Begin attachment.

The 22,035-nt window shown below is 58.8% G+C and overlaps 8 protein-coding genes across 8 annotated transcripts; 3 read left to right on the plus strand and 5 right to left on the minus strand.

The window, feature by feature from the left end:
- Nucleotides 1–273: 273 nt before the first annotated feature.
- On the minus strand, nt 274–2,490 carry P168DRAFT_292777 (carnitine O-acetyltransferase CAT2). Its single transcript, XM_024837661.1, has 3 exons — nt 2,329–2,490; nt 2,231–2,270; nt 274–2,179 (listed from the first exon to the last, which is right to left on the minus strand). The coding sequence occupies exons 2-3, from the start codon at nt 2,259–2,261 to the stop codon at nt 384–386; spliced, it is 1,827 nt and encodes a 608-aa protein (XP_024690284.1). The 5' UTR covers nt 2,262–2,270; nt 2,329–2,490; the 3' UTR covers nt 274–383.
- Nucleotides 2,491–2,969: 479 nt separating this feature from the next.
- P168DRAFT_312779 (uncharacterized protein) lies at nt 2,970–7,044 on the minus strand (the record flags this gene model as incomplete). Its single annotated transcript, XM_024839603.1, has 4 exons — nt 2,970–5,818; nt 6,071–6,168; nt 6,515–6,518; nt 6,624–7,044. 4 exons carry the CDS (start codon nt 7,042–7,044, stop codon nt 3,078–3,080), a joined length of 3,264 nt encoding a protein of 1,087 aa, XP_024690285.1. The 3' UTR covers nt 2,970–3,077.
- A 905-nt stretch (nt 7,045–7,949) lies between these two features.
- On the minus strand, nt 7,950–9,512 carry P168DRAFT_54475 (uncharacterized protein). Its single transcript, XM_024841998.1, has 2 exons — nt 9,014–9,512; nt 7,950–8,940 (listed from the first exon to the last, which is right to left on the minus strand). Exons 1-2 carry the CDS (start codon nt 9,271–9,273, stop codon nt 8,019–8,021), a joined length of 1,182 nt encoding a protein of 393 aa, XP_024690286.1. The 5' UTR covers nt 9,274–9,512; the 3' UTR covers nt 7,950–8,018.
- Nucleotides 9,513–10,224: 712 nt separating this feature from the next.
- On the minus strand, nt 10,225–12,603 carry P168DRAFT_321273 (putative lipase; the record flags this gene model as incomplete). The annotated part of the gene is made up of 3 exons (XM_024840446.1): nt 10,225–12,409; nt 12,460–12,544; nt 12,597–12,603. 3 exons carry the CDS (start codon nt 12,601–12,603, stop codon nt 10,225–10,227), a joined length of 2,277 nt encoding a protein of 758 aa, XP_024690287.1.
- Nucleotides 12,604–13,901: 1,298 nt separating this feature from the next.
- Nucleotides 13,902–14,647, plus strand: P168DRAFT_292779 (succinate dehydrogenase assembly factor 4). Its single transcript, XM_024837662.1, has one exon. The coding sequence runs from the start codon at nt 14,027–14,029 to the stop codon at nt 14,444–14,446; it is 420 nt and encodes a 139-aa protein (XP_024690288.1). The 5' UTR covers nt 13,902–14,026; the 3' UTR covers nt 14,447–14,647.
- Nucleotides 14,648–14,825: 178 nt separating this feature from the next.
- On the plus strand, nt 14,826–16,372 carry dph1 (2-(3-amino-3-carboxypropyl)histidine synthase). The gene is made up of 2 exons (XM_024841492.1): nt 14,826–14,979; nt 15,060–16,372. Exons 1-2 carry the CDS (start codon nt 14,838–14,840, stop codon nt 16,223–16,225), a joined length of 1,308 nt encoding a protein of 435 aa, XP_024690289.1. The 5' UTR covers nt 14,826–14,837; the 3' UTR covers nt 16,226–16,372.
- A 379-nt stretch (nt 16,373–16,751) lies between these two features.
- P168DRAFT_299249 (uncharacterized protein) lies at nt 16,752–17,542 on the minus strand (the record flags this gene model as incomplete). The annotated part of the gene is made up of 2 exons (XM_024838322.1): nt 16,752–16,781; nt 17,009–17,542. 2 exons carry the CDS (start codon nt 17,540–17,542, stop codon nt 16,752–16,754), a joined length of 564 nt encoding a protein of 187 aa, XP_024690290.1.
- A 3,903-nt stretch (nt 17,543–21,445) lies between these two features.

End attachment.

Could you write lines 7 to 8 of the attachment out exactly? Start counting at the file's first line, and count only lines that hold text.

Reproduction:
- A 905-nt stretch (nt 7,045–7,949) lies between these two features.
- On the minus strand, nt 7,950–9,512 carry P168DRAFT_54475 (uncharacterized protein). Its single transcript, XM_024841998.1, has 2 exons — nt 9,014–9,512; nt 7,950–8,940 (listed from the first exon to the last, which is right to left on the minus strand). Exons 1-2 carry the CDS (start codon nt 9,271–9,273, stop codon nt 8,019–8,021), a joined length of 1,182 nt encoding a protein of 393 aa, XP_024690286.1. The 5' UTR covers nt 9,274–9,512; the 3' UTR covers nt 7,950–8,018.